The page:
Definition: Neuropathy refers to a disease or disorder that affects one or more nerves, causing damage. It is a functional disturbance or pathological change of nerves resulting in pain, numbness, and sometimes muscle weakness. The most common forms of nerve damage include peripheral neuropathy, diabetic neuropathy, autonomic neuropathy, auditory neuropathy and cranial neuropathy. Neuralgia is sharp nerve pain that may occur as a symptom of many diseases. The most common forms of neuralgia are trigeminal neuralgia and postherpetic neuralgia (caused by shingles or herpes).
In neuralgia, the patient experiences short episode s of excruciating pain, usually for less than two minutes. The pain can be described in a variety as stabbing, sharp, burning and even "itchy". Simple stimuli such as eating, talking, washing the face, or any light touch or sensation can trigger an attack. The pain can occur in clusters or as an isolated attack.

Aetiology/Major causative factors and risk factors that can contribute to the incidence of neuropathy and neuralgia include the following:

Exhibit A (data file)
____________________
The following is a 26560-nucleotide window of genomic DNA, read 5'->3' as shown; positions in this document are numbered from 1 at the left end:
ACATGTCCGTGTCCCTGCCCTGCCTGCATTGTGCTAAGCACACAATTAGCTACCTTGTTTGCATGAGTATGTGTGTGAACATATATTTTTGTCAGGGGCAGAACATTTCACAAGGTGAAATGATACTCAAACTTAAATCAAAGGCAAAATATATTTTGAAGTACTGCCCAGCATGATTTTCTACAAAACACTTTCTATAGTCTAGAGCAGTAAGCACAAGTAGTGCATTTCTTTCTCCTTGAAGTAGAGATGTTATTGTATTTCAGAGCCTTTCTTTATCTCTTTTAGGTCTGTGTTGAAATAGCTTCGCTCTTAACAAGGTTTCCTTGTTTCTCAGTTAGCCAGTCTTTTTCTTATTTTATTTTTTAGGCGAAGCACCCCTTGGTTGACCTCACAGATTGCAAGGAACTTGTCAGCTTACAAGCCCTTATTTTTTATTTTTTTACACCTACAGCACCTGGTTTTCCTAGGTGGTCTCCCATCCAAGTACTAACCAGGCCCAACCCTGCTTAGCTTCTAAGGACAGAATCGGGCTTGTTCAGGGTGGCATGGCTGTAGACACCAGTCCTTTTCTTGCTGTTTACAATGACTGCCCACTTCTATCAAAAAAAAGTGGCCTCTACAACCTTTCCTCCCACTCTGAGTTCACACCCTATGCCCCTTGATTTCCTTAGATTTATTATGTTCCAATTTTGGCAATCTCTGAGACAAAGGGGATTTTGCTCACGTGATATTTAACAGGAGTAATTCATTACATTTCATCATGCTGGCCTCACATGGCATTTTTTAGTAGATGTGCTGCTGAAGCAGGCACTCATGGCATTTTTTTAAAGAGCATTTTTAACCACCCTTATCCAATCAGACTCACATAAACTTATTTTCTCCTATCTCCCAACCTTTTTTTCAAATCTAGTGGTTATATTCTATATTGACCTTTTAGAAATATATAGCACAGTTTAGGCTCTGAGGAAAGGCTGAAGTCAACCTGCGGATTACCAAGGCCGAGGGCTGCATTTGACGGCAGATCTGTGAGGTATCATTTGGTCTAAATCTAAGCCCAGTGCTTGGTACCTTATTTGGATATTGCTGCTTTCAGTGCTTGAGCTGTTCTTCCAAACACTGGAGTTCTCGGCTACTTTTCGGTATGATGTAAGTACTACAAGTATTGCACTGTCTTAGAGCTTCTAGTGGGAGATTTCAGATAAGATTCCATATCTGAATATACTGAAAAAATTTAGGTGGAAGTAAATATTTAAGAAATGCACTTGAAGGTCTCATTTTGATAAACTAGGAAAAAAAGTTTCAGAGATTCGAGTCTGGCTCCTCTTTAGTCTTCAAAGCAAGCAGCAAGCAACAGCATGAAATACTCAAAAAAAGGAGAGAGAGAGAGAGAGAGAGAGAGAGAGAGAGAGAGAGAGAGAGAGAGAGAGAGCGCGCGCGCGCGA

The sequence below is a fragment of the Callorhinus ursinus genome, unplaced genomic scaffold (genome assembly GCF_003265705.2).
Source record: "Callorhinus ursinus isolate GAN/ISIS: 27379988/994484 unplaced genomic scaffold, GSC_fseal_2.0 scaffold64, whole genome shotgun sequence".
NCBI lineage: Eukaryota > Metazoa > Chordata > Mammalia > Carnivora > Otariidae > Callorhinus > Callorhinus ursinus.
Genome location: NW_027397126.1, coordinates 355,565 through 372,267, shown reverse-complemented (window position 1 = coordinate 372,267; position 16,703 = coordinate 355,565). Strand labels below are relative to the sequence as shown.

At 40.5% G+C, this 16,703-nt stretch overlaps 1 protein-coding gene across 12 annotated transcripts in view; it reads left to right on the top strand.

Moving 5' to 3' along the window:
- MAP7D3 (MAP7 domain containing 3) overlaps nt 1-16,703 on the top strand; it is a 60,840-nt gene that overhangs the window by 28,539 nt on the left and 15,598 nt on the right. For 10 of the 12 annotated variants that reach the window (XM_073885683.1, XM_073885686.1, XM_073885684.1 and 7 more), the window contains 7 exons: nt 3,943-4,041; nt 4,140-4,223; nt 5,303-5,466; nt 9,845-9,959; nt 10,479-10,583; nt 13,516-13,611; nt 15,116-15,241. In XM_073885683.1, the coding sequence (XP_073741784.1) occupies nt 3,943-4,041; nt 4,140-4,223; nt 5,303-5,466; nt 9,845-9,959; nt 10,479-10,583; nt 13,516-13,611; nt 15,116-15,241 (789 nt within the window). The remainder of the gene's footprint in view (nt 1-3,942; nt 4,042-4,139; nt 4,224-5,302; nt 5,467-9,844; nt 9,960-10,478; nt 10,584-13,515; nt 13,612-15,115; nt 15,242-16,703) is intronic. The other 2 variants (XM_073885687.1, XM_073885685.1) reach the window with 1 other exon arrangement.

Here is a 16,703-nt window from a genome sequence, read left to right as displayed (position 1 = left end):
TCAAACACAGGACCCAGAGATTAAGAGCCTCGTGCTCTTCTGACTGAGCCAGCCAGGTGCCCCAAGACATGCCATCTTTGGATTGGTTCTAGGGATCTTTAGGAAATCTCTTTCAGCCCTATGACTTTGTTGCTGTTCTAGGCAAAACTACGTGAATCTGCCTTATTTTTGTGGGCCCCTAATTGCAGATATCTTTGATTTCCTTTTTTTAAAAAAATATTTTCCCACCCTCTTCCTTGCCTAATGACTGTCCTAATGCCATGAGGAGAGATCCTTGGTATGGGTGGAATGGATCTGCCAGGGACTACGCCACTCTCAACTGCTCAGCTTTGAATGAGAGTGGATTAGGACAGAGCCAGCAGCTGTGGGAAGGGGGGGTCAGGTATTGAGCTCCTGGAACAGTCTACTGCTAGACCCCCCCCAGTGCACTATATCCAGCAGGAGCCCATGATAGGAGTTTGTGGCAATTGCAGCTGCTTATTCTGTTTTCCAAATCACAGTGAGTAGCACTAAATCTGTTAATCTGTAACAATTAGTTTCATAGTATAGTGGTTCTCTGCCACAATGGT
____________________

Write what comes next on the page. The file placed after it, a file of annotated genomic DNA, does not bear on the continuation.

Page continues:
• Nutritional deficiencies, such as magnesium, zinc, iron and B vitamins.
• Musculoskeletal issues (e.g., tension, misalignment)
• Diabetes
• Multiple sclerosis
• Herpes zoster infection
• Chronic or acute trauma
• Neurotoxins
• Autoimmune disease
• Alcoholism
• Surgery
• Cancer (peripheral nerve compression by a tumour)
• Side effect of many chemotherapy drugs
• Electrical injury
• Infections (e.g., syphilis and Lyme disease)
• Bright lights and loud sounds can trigger an attack
• Genetic inheritance.

Common signs and symptoms of neuropathy and neuralgia include:
•Neuropathy often results in numbness, tingling, sensitivity to touch, neuralgia, muscle weakness, muscle wasting and paralysis, and organ dysfunction.
• Neuralgia is usually perceived as a steady burning and/or "pins and needles" and/or "electric shock" sensations.